There's only one real estate investment trust in Berkshire Hathaway's (NYSE: BRK-A) (NYSE: BRK-B) closely watched stock portfolio: net-lease retail and service-oriented property REIT Store Capital (NYSE:STOR).

Not only does Store Capital pay an above-average 4.6% dividend yield that is well-covered by the company's profits, but the company's business model puts it in a great position to achieve steadily rising income over time with little reason for investors to worry. If you're wondering how this could be, given the state of the brick-and-mortar retail industry, here's a rundown of what Store Capital invests in, why it is largely immune to the retail-sector headwinds, and why it could be an excellent addition to any dividend investor's portfolio.

Roll of hundred dollar bills with a sign that says dividends.

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What does Store Capital do?

Store Capital is a real estate investment trust, or REIT, that focuses on net-lease real estate.

A net lease is a type of property lease agreement that requires the tenant to cover property taxes, building insurance, and maintenance. Because of these three expenses that shift to the tenant, this arrangement is also commonly referred to as a triple-net lease.

Triple-net leases also tend to have long initial terms -- think 15 years or more -- with annual rent increases, or escalators, built in. From a property owner's perspective, a net lease is a way to get rid of the unpredictable costs associated with ownership and create a steadily rising, predictable income stream.

Because of the logistics of the tenants paying the expenses, net leases are most common in single-tenant properties. Store Capital's portfolio of roughly 2,200 properties are primarily occupied by either retail or service-based tenants.

How Store Capital is avoiding the retail-industry mess

It's no secret that many retail businesses are struggling right now, but very few of them are among Store Capital's tenants.

In addition to its lease structure, which locks tenants in for long terms, Store Capital has another key advantage when it comes to avoiding the turbulence in the retail industry. In a nutshell, the company invests in properties occupied by tenants whose businesses aren't particularly threatened by e-commerce competitions -- or by recessions, for that matter.

Store Capital's tenants operate in more than 100 different industries, and most have at least one component (in most cases, providing an in-person service) that insulates them from e-commerce headwinds and economic weakness. For example, restaurants are the largest industry in Store Capital's portfolio, and these are service-based businesses that people have to physically go to. The same can be said for early childhood education properties, health clubs, and movie theaters.

On the retail side, Store Capital has lots of tenants operating furniture, hunting and fishing stores, and car dealerships. People tend to like to look at the merchandise sold by these businesses before they buy it. Finally, 16% of Store Capital's portfolio is occupied by manufacturing tenants, and these are obviously resistant to any retail-sector headwinds.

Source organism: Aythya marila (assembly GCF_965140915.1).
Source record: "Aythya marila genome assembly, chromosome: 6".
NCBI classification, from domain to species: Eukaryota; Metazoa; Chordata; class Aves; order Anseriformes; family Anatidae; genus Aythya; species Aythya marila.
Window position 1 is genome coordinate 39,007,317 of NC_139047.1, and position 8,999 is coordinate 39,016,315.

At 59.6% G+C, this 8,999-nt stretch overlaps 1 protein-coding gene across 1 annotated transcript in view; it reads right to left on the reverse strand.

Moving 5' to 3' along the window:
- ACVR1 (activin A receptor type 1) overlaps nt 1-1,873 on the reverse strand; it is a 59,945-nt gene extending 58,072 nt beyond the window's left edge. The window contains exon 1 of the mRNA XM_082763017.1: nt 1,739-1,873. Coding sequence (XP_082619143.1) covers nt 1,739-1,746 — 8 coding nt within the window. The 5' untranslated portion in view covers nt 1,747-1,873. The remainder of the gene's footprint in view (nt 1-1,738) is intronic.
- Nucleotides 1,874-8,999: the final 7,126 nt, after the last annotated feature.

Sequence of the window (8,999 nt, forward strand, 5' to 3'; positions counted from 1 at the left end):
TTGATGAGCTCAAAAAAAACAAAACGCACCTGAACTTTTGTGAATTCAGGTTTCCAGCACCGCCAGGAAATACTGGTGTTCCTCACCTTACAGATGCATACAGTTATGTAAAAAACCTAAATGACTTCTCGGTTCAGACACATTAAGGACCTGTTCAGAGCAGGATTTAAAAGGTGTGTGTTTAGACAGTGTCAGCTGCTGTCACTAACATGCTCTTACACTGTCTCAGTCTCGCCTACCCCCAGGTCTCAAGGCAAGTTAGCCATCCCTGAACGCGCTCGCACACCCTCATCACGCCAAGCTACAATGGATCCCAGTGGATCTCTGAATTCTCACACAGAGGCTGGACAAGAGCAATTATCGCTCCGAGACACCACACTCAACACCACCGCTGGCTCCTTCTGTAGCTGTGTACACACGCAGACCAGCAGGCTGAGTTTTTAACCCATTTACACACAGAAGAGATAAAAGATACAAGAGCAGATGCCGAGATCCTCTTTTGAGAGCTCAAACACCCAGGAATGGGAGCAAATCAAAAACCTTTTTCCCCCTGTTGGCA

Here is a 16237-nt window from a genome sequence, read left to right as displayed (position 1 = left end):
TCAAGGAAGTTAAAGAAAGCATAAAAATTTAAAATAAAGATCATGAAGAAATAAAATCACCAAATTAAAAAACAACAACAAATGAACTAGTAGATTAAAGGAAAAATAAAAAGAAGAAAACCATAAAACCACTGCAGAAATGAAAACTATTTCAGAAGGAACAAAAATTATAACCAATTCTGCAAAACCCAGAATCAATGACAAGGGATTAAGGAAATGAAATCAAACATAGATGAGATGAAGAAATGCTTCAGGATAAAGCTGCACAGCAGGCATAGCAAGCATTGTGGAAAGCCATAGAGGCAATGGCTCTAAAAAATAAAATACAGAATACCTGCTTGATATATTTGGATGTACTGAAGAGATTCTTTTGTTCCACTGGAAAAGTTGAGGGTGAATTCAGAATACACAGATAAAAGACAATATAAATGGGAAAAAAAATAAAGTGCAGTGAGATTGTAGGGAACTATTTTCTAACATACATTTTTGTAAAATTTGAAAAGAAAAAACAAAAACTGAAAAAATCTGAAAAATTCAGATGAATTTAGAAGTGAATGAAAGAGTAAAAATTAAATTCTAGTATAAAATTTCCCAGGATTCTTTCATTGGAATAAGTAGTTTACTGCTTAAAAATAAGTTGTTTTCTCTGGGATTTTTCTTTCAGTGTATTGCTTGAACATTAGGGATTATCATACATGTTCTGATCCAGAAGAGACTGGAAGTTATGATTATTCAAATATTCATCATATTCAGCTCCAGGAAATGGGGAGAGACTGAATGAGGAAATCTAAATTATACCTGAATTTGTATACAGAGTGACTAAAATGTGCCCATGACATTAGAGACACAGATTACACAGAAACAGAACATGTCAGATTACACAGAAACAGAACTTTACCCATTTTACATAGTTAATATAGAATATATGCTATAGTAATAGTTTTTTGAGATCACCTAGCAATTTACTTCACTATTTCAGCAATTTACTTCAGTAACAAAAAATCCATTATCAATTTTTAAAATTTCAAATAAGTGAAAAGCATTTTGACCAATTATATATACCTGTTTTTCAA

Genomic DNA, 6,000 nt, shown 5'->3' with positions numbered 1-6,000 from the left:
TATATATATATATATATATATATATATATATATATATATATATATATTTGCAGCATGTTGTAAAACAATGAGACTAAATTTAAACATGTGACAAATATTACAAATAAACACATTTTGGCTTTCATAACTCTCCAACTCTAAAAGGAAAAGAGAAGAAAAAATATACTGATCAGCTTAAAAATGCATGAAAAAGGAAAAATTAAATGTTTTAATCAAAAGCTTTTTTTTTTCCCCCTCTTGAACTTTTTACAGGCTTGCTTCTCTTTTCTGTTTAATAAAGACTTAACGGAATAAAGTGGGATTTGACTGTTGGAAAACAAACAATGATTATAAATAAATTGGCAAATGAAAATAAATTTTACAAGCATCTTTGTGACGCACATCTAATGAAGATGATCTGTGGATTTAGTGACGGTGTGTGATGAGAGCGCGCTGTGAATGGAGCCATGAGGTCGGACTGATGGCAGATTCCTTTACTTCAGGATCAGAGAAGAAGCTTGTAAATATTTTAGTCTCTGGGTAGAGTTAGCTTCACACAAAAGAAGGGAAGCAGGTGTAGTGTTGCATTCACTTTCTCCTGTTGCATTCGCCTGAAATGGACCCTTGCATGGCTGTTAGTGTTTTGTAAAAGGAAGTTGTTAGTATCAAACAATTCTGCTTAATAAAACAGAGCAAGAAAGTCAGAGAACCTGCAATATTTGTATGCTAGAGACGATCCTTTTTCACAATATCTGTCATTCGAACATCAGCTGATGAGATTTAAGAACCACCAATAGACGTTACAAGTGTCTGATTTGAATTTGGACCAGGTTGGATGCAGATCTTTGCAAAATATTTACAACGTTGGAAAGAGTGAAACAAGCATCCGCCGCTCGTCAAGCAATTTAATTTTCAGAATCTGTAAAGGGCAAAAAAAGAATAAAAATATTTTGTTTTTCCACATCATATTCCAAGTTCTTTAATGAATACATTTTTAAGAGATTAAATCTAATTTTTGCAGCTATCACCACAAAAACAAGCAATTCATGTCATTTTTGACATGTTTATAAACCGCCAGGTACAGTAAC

Just to give you an idea, some of Store Capital's top tenants include Bass Pro Shops, AMC Theatres, Ashley Homestore, and Camping World (NYSE: CWH).

In fact, the resilient nature of the tenant base combined with the favorable lease structure is why Store Capital's properties have a remarkable 99.7% occupancy rate.

Additionally, three-fourths of the tenants are of investment-grade credit quality. This means most of Store Capital's properties are occupied by financially sound businesses that have the ability to weather tough times.

One unique requirement for tenants

In addition to the relatively safe nature of its tenants' businesses, Store Capital has a unique quality that differentiates it from other net-lease REITs. The company requires its tenants to provide building-level financial statements of their businesses.

This allows Store Capital to assess any tenant-related risks before they become a problem, and to take appropriate steps to compensate. However, there doesn't seem to be much to worry about. In fact, this reporting requirement tells Store Capital that its tenants' revenue has grown by more than 15% year over year.

Steady income plus growth is a winning formula

As I mentioned, Store Capital has a dividend yield of roughly 4.6%, and based on its FFO (funds from operations -- the REIT version of earnings) through the first three quarters of 2018, this represents a 73% payout ratio, which is on the lower end for a REIT.

Not only that, but the company prides itself on growing its dividend. Since 2014, Store Capital has increased its dividend by 32%, and with the steady-growth nature of the net-lease model and low payout ratio, I fully expect this trend to carry on.

As a final thought, Store Capital estimates that the net-lease profit center market (the company's specific term for its target properties) is approximately $3 trillion in size. Just to put that in perspective, Store Capital's market cap is currently about $6 billion. So, with lots of financial flexibility and a virtually unlimited addressable market for expansion, Store Capital is well-positioned to continue its growth trajectory in the years ahead. This kind of growth, combined with steady and growing income, can make smart dividend investors wealthy over time.

Matthew Frankel, CFP, owns shares of Berkshire Hathaway (B shares). The Motley Fool recommends Berkshire Hathaway (B shares) and Camping World Holdings. The Motley Fool has a disclosure policy.